Brief Research Report ARTICLE
Body Representation in Children With Unilateral Cerebral Palsy
- 1Consiglio Nazionale delle Ricerche, Istituto di Neuroscienze, Parma, Italy
- 2Dipartimento di Scienze Biomediche, Metaboliche e Neuroscienze, Università di Modena e Reggio Emilia, Modena, Italy
Drawings produced by children provide insights about their physical and psychological status. In children suffering from unilateral cerebral palsy (UCP), self-portraits constitute a unique opportunity to study whether and how their disease affects self-body representation. The aim of the present study is to evaluate self-body representation in UCP children, comparing it to the way they portray both healthy and hemiparetic peers. Ten UCP children were asked to perform 3 drawings: a self-portrait, a portrait of their best classmate, and finally a portrait of a hemiparetic peer who had joint them in a child-to-child rehabilitation protocol. As controls, 16 typically developing children were asked to perform a self-portrait, and their best-classmate portrait. The asymmetry index (AI), consisting of the difference between the upper limbs length expressed as percentage of their average, resulted greater in UCP than in controls’ self-portrait. More interestingly, UCP children portrayed themselves more asymmetrically relative to their classmates and hemiparetic peers. No difference in terms of AI was found between self- vs. classmate-portrait in the control group. This study provides evidence that UCP affects body self-representation, but not body-representation in general. In fact, the asymmetry in upper limb representation observed in children with UCP does not constitute a mere picturing of the hemiparesis, but rather reflects the experienced status of functioning, that is valid only for one’s own. The inclusion of portraits in pediatric neurorehabilitation programs might enable clinicians to collect additional evidence about the children self-perceived functioning, i.e., an information not easily obtainable in pediatric patients.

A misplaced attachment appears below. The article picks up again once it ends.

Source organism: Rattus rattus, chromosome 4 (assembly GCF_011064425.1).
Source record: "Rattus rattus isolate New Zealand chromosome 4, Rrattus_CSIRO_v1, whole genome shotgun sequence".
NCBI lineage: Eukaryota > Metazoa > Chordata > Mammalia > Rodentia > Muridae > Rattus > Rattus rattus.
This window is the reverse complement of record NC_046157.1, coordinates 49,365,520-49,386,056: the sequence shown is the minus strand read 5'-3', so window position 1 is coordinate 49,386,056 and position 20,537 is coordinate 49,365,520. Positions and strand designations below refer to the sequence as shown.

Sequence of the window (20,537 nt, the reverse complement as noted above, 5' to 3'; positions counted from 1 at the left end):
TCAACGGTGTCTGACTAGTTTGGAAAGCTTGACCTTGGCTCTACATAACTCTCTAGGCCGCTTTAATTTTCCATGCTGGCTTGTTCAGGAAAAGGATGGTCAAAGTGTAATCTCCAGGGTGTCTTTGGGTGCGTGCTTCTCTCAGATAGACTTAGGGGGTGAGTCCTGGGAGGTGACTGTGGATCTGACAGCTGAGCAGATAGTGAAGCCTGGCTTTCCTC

Children have been using drawings to express themselves since ancient times (Wittmann and Barber, 2013). The idea that spontaneous drawing of young children may reflect their physical, cognitive and affective status, led psychologists to exploit drawings as a useful tool for assessing child development, personality and emotional adaptation (Cooke, 1885; Goodenough, 1975; Matthews, 2003).
One of the most used methods to measure the level of development through drawing is the DAM test (Draw-a-man) (Goodenough, 1975), which is a projective test using portraits: drawing a person, a child “projects himself in all of the body meaning and attitudes that have come to be represented” (Machover, 1949).
The body image, regarded as the conscious representation of the body parts and their relative position, involves both the subject’s perceptual body experience with the body limits and conceptual understanding of the body in general (Gallagher, 2005). Parallel to the body image is the so-called body schema, i.e., the subconscious ideas about the shape and size of the body and the relationship of the parts of the body to each other. While both these aspects affect the human figure drawing, deficits specific for body schema or body image are very difficult to separate (de Vignemont, 2010). For this reason, several studies refer to overall disorders of body representation to collectively describe these concepts (Lampe et al., 2016).